The Rangel Censure Joke

For months now, we’ve witnessed a charade when it comes to the wrongdoing of Rep. Charles Rangel, Democrat of New York. The charade came to a climax yesterday with the official vote to censure Rangel. But what is censure? Censure is nothing. Rangel will have to stand before his colleagues and have the details of his wrongdoing read aloud to him. That’s it.

You’re hearing, I’m sure, about how this is extraordinary because it’s the first time in 27 years that a House member will be formally censured. Yes, it’s very rare, so the punishment sounds very dire. But how totally dire can it be when the House has actually expelled more members in the past 30 years than it has censured? Since 1980, two sitting congressmen were kicked out of the body because of their illegal behavior (Michael Myers of Pennsylvania, who took an ABSCAM bribe, and Jim Traficant of Ohio, following convictions for tax evasion and bribery).

Everybody knows that Rangel played it extraordinarily fast and loose with federal income tax laws, the rules governing nonprofits, and New York City’s rent-control statutes. On a planet filled with graft-mad politicians, what Rangel has done is small beer, even by recent standards of the House of Representatives — in which one San Diego Republican named Duke Cunningham took millions from defense contractors, and William Jefferson of Louisiana had that famous $90,000 in his freezer. Neither was censured or expelled, because they left the House before action could be taken against them. This is what explains Rangel’s seemingly inexplicable hauteur in relation to the charges; it is as though he were saying, “You’re nailing me for this? I’m only doing what everybody does, and I’m not getting credit for much I’ve turned down!”

Rangel’s true wrongdoing has far more to do with the ways he and others impeded economic progress in Harlem than it does with a Caribbean vacation or a fourth cheap apartment. But the only censure he gets for that is from the people who know the truth about it.

There’s something of a game afoot here. Rangel, by fighting so hard against censure, has made it seem like it’s just a terrible, terrible punishment; but it isn’t at all. Maybe it’s kind of embarrassing, although it couldn’t be much more embarrassing than what he’s already been through. By acting as though he’s being scourged, he’s playing a role. Indeed, he has played it so well that he got himself a standing ovation from the very same Democrats who had just voted to censure him. Which really gives the game away.

For months now, we’ve witnessed a charade when it comes to the wrongdoing of Rep. Charles Rangel, Democrat of New York. The charade came to a climax yesterday with the official vote to censure Rangel. But what is censure? Censure is nothing. Rangel will have to stand before his colleagues and have the details of his wrongdoing read aloud to him. That’s it.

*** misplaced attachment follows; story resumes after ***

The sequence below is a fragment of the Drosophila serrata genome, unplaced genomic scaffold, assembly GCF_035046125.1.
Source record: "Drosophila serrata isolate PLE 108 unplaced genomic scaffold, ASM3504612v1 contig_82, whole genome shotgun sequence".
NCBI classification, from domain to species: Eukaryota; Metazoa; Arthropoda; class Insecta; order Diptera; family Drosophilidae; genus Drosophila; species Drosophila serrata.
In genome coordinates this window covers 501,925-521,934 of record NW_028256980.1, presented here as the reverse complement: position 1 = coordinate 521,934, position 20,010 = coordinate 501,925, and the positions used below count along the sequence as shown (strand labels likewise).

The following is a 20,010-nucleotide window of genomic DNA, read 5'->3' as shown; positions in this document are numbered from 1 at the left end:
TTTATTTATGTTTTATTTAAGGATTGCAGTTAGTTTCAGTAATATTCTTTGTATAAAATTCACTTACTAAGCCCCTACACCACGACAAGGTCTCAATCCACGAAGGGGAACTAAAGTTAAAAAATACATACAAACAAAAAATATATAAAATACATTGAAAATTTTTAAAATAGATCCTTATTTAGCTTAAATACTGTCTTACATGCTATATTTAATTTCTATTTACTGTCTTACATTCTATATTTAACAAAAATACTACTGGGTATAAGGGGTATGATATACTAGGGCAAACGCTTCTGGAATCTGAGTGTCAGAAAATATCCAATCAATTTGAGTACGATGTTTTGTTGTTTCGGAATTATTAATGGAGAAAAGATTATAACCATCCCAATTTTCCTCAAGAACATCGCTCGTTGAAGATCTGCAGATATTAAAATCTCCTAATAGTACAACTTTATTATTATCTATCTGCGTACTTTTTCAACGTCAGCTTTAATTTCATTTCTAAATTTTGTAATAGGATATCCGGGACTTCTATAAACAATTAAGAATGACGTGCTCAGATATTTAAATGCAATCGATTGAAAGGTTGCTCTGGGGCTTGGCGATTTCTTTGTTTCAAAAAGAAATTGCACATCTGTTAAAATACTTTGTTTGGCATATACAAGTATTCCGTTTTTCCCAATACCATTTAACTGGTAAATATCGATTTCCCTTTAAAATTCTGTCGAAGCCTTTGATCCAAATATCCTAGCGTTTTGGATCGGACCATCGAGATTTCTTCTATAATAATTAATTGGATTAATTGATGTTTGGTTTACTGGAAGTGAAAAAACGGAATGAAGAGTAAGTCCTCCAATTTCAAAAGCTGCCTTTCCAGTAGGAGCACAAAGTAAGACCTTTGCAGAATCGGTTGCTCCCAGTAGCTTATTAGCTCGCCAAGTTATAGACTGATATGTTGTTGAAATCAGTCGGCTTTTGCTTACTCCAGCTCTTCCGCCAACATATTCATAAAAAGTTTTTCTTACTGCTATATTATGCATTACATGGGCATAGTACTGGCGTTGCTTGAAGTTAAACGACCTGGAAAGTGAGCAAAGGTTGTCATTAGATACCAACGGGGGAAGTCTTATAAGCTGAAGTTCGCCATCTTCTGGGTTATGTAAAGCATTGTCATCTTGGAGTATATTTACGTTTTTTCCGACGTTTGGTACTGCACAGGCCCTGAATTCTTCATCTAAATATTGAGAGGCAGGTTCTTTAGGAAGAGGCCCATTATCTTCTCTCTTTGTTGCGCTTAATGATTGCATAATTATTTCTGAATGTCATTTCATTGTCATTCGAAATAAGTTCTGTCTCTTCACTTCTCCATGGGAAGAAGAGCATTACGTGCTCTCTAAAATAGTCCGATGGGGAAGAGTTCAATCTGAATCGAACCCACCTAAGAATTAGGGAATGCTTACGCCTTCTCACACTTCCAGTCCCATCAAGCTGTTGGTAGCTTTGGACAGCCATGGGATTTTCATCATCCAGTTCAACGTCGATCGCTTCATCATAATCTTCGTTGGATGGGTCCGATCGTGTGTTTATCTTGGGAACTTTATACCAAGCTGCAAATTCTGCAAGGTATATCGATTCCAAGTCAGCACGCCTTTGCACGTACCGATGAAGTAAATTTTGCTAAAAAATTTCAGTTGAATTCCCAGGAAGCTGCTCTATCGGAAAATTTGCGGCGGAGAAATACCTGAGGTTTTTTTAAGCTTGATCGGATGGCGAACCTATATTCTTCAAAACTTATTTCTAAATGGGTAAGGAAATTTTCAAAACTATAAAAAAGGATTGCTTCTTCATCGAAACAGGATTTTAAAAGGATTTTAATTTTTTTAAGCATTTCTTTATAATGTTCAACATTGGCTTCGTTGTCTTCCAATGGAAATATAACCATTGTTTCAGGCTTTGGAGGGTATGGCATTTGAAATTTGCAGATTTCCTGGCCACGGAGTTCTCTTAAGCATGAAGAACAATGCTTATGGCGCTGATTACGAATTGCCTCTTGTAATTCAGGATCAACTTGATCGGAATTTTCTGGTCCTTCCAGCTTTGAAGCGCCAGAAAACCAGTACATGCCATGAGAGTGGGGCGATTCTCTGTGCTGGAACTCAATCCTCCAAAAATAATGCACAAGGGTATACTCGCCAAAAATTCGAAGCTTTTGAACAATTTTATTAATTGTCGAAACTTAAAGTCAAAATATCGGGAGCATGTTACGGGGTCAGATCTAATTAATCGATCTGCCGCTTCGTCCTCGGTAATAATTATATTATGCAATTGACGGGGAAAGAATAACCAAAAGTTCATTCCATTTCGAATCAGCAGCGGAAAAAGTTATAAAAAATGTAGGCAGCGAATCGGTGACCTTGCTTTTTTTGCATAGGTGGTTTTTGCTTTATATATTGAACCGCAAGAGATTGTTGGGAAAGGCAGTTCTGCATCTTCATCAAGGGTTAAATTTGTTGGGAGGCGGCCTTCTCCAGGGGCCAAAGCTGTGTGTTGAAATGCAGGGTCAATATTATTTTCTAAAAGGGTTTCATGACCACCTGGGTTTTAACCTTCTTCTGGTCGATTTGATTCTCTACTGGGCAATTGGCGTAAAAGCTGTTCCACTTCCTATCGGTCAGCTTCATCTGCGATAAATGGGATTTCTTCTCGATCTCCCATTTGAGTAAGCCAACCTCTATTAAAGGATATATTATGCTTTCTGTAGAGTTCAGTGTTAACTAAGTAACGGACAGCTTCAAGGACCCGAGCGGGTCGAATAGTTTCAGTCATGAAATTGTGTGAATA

You’re hearing, I’m sure, about how this is extraordinary because it’s the first time in 27 years that a House member will be formally censured. Yes, it’s very rare, so the punishment sounds very dire. But how totally dire can it be when the House has actually expelled more members in the past 30 years than it has censured? Since 1980, two sitting congressmen were kicked out of the body because of their illegal behavior (Michael Myers of Pennsylvania, who took an ABSCAM bribe, and Jim Traficant of Ohio, following convictions for tax evasion and bribery).

Everybody knows that Rangel played it extraordinarily fast and loose with federal income tax laws, the rules governing nonprofits, and New York City’s rent-control statutes. On a planet filled with graft-mad politicians, what Rangel has done is small beer, even by recent standards of the House of Representatives — in which one San Diego Republican named Duke Cunningham took millions from defense contractors, and William Jefferson of Louisiana had that famous $90,000 in his freezer. Neither was censured or expelled, because they left the House before action could be taken against them. This is what explains Rangel’s seemingly inexplicable hauteur in relation to the charges; it is as though he were saying, “You’re nailing me for this? I’m only doing what everybody does, and I’m not getting credit for much I’ve turned down!”

Rangel’s true wrongdoing has far more to do with the ways he and others impeded economic progress in Harlem than it does with a Caribbean vacation or a fourth cheap apartment. But the only censure he gets for that is from the people who know the truth about it.